However, most comebacks have similar aspects despite varying in potential, and manner of arrival. A dive in quality control, followed by a few years in the wilderness and then – ideally – a critically praised hit. Musicians, like most other artists, tend to create stuff all the time, churning it out in one guise or another. So why are we so in love with the idea of the all-renewing, all invigorating comeback? It’s because comebacks are all about second chances. The comeback is like an epic version of a reality show contestant looking for a second chance. We look for the cracks in the veneer, the lines of old age, and the deliverance of wisdom they didn’t have the first time around.
This raises another question for musicians. Do you stick to the old formula or do you try out something new? Comeback has a roulette factor – no-one knows what will stick. Kylie Minogue’s return saw her experimenting with Eurodisco, somehow transferring the addictive element of her pop music to more sophisticated hooky beats. Timberlake’s album can only be bought in its entirety from iTunes. How’s that for an artistic gesture worthy of Radiohead? David Bowie, on the other hand, has gone back to his 1970s melodies, minus the outfits. The story behind his first release in ten years is crucial to the album’s reception.
The Next Day has variously been hailed as the comeback album of the century by various publications, and lavished with warm praise by others. The album was developed secretly with producer Tony Visconti in a studio over two years, with the announcement of its release timed with the singer’s 66th birthday. But it looked briefly like Bowie had all but retired ten years ago with his album Reality. The final song hinted that the days of his being the ‘disco king’ were over: “Close me in the dark/let me disappear/Soon there’ll be nothing left of me/Nothing left to release.” The perfectly and near-superstitiously timed rapprochement was almost guaranteed to be received with excitement. Bowie could have released a concept album of him eating his cereal and it would be hovering around the top of the charts.
It goes without saying that the more successful and adored the artist, the greater expectation falls on an album. And like teenagers with an unrequited love habit, we’re used to coming back for more and being disappointed. The history of music is marked by unsuccessful comebacks. High-profile failures have included Michael Jackson’s ‘Invincible’, with its comically wrong title (below). It was nowhere near invincible. Less optimistically, Prince bribed fans to buy his new album by including a free ticket to an accompanying live show. Unlike banks, these pop stars weren’t too big to fail.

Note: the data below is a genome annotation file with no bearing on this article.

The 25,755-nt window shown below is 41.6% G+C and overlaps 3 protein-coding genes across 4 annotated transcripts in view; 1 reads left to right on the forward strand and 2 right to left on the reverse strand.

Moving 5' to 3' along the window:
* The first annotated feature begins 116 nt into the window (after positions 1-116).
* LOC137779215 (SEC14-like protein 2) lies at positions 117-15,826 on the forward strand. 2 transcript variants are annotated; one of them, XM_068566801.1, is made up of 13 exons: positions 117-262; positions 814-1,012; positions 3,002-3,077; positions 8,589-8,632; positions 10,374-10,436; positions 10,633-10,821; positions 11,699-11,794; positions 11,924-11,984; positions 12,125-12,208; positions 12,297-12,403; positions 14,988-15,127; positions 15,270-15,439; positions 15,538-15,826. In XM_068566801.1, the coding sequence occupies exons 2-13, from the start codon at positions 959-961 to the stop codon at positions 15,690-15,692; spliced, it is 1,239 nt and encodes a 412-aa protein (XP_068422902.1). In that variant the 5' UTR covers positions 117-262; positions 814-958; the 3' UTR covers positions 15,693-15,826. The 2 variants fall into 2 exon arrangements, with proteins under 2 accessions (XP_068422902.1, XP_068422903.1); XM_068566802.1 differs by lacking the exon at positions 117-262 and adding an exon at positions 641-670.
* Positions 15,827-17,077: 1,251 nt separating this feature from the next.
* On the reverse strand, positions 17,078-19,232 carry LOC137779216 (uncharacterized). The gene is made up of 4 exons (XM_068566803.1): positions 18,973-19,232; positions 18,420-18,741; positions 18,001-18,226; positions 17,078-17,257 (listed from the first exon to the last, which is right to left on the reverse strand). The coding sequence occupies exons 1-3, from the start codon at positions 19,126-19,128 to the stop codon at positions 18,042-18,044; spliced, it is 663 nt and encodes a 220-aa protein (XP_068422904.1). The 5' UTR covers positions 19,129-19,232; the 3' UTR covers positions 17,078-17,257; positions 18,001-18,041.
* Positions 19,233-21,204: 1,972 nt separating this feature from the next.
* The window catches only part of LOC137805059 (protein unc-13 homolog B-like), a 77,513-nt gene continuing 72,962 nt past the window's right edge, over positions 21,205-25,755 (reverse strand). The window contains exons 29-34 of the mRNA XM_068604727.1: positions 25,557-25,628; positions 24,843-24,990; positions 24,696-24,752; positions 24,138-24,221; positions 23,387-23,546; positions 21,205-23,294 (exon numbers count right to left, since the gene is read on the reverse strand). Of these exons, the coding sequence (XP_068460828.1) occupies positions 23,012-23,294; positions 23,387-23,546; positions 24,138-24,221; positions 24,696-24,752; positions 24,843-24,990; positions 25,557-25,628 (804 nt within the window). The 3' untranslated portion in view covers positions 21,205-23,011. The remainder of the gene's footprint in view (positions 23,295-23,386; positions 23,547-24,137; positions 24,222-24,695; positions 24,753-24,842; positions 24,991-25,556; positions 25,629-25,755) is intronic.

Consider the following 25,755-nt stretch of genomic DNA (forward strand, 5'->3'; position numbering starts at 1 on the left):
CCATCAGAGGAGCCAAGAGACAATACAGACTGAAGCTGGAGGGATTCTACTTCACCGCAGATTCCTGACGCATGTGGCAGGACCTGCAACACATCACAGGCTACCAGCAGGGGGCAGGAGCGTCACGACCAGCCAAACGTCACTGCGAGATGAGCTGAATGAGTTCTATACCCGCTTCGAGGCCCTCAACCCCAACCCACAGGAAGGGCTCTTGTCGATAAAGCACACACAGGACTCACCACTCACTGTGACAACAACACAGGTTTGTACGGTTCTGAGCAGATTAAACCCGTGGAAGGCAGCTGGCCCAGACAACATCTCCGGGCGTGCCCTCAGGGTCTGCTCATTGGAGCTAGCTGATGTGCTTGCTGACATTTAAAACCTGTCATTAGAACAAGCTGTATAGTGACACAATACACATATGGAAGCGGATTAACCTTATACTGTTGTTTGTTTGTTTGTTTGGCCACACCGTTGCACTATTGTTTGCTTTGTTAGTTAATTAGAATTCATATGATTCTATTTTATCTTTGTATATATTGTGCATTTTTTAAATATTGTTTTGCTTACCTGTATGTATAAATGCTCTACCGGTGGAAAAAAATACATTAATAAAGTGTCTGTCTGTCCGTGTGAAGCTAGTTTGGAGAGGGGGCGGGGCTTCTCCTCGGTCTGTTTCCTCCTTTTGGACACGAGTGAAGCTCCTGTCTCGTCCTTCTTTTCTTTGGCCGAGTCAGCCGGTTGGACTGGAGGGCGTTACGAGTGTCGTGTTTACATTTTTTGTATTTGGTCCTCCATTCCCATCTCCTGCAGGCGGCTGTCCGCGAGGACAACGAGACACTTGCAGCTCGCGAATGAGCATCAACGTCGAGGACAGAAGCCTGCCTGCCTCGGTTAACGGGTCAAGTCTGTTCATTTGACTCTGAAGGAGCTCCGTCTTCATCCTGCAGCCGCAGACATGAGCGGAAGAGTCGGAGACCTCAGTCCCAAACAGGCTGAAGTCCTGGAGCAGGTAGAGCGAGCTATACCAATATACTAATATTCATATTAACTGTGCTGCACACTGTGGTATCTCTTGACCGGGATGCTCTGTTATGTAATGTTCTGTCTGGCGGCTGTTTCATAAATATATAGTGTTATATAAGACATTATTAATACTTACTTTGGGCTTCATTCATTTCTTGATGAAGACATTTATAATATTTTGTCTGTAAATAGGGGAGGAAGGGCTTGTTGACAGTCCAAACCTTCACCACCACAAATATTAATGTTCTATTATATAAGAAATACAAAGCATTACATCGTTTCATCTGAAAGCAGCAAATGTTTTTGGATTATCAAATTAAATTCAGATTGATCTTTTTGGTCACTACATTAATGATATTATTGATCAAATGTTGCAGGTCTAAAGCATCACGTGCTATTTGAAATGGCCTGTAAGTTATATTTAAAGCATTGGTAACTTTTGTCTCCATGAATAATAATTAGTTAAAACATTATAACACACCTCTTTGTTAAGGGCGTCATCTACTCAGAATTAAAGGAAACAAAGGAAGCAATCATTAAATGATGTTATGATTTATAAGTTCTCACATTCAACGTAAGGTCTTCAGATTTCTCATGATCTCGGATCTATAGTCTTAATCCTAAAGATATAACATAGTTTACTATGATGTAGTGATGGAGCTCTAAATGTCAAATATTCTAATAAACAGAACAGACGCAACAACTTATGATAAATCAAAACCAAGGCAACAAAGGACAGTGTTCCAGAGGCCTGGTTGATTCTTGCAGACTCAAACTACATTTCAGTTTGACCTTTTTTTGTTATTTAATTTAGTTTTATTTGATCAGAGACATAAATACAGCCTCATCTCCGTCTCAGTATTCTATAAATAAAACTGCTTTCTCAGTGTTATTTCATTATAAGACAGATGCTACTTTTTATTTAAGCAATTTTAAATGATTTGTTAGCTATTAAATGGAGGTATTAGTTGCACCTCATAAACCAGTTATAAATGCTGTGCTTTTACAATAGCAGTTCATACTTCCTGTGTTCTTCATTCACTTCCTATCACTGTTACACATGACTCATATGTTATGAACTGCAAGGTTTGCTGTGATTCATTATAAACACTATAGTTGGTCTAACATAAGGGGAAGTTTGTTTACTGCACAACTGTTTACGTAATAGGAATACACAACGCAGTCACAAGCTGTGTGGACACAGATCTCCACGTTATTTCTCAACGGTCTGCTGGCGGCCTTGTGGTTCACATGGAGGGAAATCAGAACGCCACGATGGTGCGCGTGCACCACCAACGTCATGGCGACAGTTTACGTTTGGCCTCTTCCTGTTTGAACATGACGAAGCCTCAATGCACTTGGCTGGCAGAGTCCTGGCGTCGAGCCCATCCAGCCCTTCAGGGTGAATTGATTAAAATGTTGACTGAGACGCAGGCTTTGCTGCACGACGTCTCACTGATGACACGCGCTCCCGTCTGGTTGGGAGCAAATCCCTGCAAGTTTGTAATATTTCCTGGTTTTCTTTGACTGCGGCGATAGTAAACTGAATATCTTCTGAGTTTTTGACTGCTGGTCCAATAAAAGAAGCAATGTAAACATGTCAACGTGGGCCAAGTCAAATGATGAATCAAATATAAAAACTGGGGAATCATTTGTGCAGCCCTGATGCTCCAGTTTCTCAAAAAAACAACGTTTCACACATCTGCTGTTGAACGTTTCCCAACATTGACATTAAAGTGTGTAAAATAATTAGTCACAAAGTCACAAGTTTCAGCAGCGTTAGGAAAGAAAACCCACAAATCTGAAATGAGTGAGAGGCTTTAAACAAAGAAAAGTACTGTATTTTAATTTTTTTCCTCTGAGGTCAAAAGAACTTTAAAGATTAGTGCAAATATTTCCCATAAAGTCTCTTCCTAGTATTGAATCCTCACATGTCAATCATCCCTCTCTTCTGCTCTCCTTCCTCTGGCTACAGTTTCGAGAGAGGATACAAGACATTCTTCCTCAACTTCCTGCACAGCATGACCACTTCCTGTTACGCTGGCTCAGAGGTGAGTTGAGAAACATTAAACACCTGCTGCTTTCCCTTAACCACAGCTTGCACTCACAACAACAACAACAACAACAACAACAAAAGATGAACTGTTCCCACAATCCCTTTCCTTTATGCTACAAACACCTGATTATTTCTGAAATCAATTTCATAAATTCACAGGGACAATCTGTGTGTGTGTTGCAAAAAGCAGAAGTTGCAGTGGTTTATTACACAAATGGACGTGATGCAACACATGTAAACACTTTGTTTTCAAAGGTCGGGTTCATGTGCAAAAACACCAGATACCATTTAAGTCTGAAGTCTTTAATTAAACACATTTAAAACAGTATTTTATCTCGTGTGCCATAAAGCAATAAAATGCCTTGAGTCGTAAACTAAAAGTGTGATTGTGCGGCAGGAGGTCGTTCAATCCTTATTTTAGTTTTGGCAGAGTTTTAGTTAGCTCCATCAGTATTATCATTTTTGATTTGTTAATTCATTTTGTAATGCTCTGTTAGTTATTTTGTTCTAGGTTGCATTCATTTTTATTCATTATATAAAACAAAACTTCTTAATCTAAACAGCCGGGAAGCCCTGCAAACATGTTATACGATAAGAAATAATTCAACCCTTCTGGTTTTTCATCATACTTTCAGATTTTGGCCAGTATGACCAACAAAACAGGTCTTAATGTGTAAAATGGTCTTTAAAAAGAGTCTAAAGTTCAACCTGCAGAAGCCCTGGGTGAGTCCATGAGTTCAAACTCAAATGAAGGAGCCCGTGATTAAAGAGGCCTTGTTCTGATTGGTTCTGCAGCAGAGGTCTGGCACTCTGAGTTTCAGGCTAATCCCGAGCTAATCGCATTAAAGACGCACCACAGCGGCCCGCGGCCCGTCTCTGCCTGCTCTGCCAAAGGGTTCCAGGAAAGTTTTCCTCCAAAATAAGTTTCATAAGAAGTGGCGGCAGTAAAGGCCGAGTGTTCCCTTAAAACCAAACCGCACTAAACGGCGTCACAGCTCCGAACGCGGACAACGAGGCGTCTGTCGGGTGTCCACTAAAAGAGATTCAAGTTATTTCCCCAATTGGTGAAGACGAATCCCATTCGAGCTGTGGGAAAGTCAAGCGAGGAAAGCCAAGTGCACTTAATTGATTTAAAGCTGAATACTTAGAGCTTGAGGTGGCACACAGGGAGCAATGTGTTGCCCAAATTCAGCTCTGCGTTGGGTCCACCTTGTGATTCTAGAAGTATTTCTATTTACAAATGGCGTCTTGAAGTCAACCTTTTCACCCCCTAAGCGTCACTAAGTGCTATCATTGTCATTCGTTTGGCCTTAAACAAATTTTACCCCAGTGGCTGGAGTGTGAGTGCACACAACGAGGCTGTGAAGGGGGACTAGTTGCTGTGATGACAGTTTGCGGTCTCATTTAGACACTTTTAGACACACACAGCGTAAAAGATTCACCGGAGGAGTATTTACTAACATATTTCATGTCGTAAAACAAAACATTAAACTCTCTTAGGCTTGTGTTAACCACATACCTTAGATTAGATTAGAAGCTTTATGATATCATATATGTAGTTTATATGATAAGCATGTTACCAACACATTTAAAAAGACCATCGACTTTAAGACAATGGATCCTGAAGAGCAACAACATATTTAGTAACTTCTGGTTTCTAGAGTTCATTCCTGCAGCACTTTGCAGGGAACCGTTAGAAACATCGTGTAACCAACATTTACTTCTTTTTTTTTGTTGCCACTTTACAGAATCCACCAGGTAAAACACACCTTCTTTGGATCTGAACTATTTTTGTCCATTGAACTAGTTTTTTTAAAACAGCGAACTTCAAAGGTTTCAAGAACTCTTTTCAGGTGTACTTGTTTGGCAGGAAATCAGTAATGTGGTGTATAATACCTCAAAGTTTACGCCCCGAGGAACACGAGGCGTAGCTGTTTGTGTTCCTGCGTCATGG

But the stakes have inevitably gone up in the age of technological wizardry and Google Glasses. Whereas before you could simply hope to get attention by being the biggest person currently alive, now you’re competing against legions of dead holographic people, who have the bonus of being dead and magical. If I had to make a choice between seeing a holographic Elvis and a live and cranky Bob Dylan, I know which one I’d go for. Alternatively, more artists could try to engineer the pretend-comeback, as though they hadn’t privately been plugging away at their music for years. Think Kylie’s ‘Can’t Get You Out of My Head’. The pretend- comeback is also a good way of annoying fewer people when you’re playing the long game. Think Madonna and her entire prolific career, which even the most ardent Madonna fan struggles to retain a polite interest in, like an exhausted relative babysitting an energetic toddler (below).
And if Timberlake’s comeback makes you feel like life is passing you by? It might be worth remembering that the burn rate of pop music fads never slows down. Elvis was only a year older at 33 when he made his comeback with the bravely titled 68 Comeback Special …